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First airmail route

This map shows the first air mail route between New York and Washington, D.C.

Curtiss JN4-H prepares to carry the mail

A Curtiss JN4-H prepares to carry the mail on a flight north from the Polo Field in Washington, D.C.

Fleet briefs Boyle before flight

Major Reuben Fleet on the left briefs airmail pilot Lt. George Boyle before he begins his flight on May 15, 1918. It didn't help. Boyle still got lost.

Mechanics help Boyle get ready for takeoff

May 15, 1918. Mechanics help U.S. Army Lt. George Boyle position a Curtiss JN4-H "Jenny" for takeoff during the inauguration of U.S. airmail service in Washington, D.C.

Belmont Park airfield

Lt. H.P. Culver arriving at Belmont Park with the first airmail from Washington, D.C., May 15, 1918.

Upside down airmail stamp

This 24-cent airmail stamp was printed upside down.

Six-cent airmail stamp

Airmail stamps were used to distinguish between airmail and regular mail. This 6-cent stamp was for airmail without special delivery. It was issued toward the end of 1918.

Mail is dropped to ground

May 15, 1918. The mail is dropped to the ground below.

The Nation's First Scheduled Airmail Service, 1918

The Federal Government's initial experiments with airmail had been modest in scope and funding. That changed early in 1918 when, accepting a suggestion from the National Advisory Committee for Aeronautics (NACA), Congress appropriated $100,000 for the first regularly scheduled airmail service. The route was to cover 218 miles (349 kilometers) between Washington, D.C., and New York. In both directions, flights would land at Bustleton Field in Philadelphia for fresh planes and more mail.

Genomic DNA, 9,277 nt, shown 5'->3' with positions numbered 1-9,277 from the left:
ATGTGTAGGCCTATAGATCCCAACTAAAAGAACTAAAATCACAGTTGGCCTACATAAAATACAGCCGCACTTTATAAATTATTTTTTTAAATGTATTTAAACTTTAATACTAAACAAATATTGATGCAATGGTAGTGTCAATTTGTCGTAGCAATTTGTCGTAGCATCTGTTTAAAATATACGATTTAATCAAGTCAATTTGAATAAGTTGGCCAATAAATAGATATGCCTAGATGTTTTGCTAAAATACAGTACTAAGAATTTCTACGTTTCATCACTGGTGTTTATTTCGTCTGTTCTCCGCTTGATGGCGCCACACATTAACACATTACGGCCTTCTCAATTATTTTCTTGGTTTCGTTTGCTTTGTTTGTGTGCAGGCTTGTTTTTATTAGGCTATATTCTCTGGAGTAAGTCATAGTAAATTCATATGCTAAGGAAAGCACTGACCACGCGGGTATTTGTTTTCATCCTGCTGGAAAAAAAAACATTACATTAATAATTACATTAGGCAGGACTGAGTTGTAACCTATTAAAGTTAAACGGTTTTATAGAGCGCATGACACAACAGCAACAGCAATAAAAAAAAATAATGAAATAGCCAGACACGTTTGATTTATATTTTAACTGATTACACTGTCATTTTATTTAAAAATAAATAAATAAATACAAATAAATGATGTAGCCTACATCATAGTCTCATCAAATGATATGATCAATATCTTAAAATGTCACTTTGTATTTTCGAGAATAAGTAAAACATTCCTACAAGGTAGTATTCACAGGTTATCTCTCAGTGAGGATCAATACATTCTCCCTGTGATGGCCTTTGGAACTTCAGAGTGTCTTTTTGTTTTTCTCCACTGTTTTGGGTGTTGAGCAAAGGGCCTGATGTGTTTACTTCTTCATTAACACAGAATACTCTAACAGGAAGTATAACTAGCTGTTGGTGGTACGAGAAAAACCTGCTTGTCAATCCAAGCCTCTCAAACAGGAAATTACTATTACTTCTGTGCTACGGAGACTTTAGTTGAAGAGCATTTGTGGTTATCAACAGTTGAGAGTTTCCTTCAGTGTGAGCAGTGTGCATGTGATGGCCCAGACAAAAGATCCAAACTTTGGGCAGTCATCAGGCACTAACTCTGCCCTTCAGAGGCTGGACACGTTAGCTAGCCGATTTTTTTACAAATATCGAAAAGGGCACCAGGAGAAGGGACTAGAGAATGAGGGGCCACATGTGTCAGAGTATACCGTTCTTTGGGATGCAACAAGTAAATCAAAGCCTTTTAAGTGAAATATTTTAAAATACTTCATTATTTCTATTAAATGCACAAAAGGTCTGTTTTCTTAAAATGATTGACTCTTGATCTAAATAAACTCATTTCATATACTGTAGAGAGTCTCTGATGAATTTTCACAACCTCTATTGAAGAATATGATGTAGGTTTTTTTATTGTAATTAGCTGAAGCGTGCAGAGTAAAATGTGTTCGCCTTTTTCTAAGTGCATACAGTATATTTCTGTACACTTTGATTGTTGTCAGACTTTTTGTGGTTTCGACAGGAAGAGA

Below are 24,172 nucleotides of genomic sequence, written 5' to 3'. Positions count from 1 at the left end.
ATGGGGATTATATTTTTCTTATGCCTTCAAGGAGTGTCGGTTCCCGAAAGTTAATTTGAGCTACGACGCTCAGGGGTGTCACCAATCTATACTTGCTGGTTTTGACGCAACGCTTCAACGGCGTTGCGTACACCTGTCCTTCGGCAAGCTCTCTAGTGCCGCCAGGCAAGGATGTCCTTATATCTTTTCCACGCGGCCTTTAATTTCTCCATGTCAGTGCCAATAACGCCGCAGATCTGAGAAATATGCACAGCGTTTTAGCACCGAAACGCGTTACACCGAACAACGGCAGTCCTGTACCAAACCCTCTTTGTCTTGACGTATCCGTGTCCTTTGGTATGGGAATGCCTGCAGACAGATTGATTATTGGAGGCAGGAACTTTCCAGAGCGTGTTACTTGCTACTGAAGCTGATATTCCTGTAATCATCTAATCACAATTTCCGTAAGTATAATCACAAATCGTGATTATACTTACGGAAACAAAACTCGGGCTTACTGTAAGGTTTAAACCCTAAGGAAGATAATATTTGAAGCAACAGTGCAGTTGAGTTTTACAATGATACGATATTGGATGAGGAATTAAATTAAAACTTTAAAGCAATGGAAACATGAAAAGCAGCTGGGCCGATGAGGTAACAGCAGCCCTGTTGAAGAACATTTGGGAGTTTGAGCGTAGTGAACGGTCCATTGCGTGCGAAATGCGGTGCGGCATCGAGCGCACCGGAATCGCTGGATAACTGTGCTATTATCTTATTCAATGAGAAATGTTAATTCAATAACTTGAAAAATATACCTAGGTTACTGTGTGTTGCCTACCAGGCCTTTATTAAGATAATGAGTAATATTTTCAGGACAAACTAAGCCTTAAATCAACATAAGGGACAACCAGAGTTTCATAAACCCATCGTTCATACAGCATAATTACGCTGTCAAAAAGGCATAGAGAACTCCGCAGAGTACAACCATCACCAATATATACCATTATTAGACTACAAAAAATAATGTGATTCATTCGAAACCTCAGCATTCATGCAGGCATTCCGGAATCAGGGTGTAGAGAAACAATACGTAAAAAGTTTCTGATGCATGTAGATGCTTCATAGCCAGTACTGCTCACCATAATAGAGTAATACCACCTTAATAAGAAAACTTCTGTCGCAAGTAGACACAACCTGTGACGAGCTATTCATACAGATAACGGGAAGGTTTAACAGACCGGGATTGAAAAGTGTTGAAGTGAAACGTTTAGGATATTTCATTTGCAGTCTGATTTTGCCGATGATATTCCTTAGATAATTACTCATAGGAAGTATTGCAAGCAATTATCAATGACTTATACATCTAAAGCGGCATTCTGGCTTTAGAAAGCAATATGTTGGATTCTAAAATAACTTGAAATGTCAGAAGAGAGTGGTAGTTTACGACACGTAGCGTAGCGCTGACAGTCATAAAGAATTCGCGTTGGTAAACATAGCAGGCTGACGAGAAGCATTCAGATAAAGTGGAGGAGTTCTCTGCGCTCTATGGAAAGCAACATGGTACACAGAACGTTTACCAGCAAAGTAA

Otto Praeger, assistant postmaster general, planned to have the U.S. Army Air Service (USAAS) fly one roundtrip every day but Sunday. Praeger would have preferred that post office pilots fly the mail, but he accepted an offer from Army Colonel E.A. Deeds to help operate the service. The colonel believed that airmail duty would provide cross-country flying experience for the Army pilots and that the army would provide the money to pay the pilots. Deeds picked Major Reuben H. Fleet to manage the flights that would begin regular airmail service.


On March 1, 1918, Major Fleet received orders to be ready to fly by May 15. Fleet knew, though, that the best airplanes he had could not fly even half the necessary distance. He ordered the Curtiss Company to install more powerful 150-horsepower (112-kilowatt) Hispano-Suiza engines in the Curtiss JN-4D Jennys that would be used and also equip them with hoppers (bins) in the front seat for mailbags and extra gas tanks. To pressure Fleet, Postmaster General Albert Burleson announced to the press that the airmail would start on time.


Postal officials wanted to invite President Woodrow Wilson to the first flight and have a big crowd on hand in downtown Washington. Fleet preferred to use the airport at College Park, Maryland, nine miles (14.5 kilometers) away because it had more space and fewer trees. The postal officials won. The mail would leave from the Polo Field, a much smaller grassy area between the Tidal Basin and the Potomac River in Washington that was surrounded by trees.


Fleet also disagreed with postal officials about the New York end of the route. The Post Office wanted to use the army field at Hazelhurst, Long Island, but Fleet wanted more space. This time Fleet got his way, and the flights were set for Belmont Park Racetrack.